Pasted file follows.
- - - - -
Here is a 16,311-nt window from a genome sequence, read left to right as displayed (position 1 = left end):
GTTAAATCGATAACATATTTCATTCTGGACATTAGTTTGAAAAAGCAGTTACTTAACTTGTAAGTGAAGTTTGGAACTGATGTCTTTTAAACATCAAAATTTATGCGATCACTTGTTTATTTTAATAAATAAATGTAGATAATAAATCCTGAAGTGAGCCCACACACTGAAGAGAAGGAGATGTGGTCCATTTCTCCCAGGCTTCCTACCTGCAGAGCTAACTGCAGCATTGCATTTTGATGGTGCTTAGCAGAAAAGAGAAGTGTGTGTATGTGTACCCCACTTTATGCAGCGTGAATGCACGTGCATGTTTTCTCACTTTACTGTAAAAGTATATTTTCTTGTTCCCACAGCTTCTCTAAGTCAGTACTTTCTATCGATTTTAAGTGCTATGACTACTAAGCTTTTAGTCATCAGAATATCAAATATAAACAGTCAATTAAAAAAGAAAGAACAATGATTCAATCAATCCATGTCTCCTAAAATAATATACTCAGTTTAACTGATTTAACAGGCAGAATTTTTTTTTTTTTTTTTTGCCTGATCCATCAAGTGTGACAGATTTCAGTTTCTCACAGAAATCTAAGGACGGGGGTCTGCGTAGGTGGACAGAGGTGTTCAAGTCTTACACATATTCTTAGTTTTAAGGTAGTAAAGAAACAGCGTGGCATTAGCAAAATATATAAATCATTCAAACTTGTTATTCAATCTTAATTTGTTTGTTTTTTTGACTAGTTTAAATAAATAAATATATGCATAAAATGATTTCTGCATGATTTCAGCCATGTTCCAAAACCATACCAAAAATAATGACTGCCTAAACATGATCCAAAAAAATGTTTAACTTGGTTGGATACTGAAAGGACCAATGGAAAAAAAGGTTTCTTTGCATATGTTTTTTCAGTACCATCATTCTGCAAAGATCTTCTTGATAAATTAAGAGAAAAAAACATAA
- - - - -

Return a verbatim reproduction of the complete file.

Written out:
Here is a 16,311-nt window from a genome sequence, read left to right as displayed (position 1 = left end):
GTTAAATCGATAACATATTTCATTCTGGACATTAGTTTGAAAAAGCAGTTACTTAACTTGTAAGTGAAGTTTGGAACTGATGTCTTTTAAACATCAAAATTTATGCGATCACTTGTTTATTTTAATAAATAAATGTAGATAATAAATCCTGAAGTGAGCCCACACACTGAAGAGAAGGAGATGTGGTCCATTTCTCCCAGGCTTCCTACCTGCAGAGCTAACTGCAGCATTGCATTTTGATGGTGCTTAGCAGAAAAGAGAAGTGTGTGTATGTGTACCCCACTTTATGCAGCGTGAATGCACGTGCATGTTTTCTCACTTTACTGTAAAAGTATATTTTCTTGTTCCCACAGCTTCTCTAAGTCAGTACTTTCTATCGATTTTAAGTGCTATGACTACTAAGCTTTTAGTCATCAGAATATCAAATATAAACAGTCAATTAAAAAAGAAAGAACAATGATTCAATCAATCCATGTCTCCTAAAATAATATACTCAGTTTAACTGATTTAACAGGCAGAATTTTTTTTTTTTTTTTTTGCCTGATCCATCAAGTGTGACAGATTTCAGTTTCTCACAGAAATCTAAGGACGGGGGTCTGCGTAGGTGGACAGAGGTGTTCAAGTCTTACACATATTCTTAGTTTTAAGGTAGTAAAGAAACAGCGTGGCATTAGCAAAATATATAAATCATTCAAACTTGTTATTCAATCTTAATTTGTTTGTTTTTTTGACTAGTTTAAATAAATAAATATATGCATAAAATGATTTCTGCATGATTTCAGCCATGTTCCAAAACCATACCAAAAATAATGACTGCCTAAACATGATCCAAAAAAATGTTTAACTTGGTTGGATACTGAAAGGACCAATGGAAAAAAAGGTTTCTTTGCATATGTTTTTTCAGTACCATCATTCTGCAAAGATCTTCTTGATAAATTAAGAGAAAAAAACATAA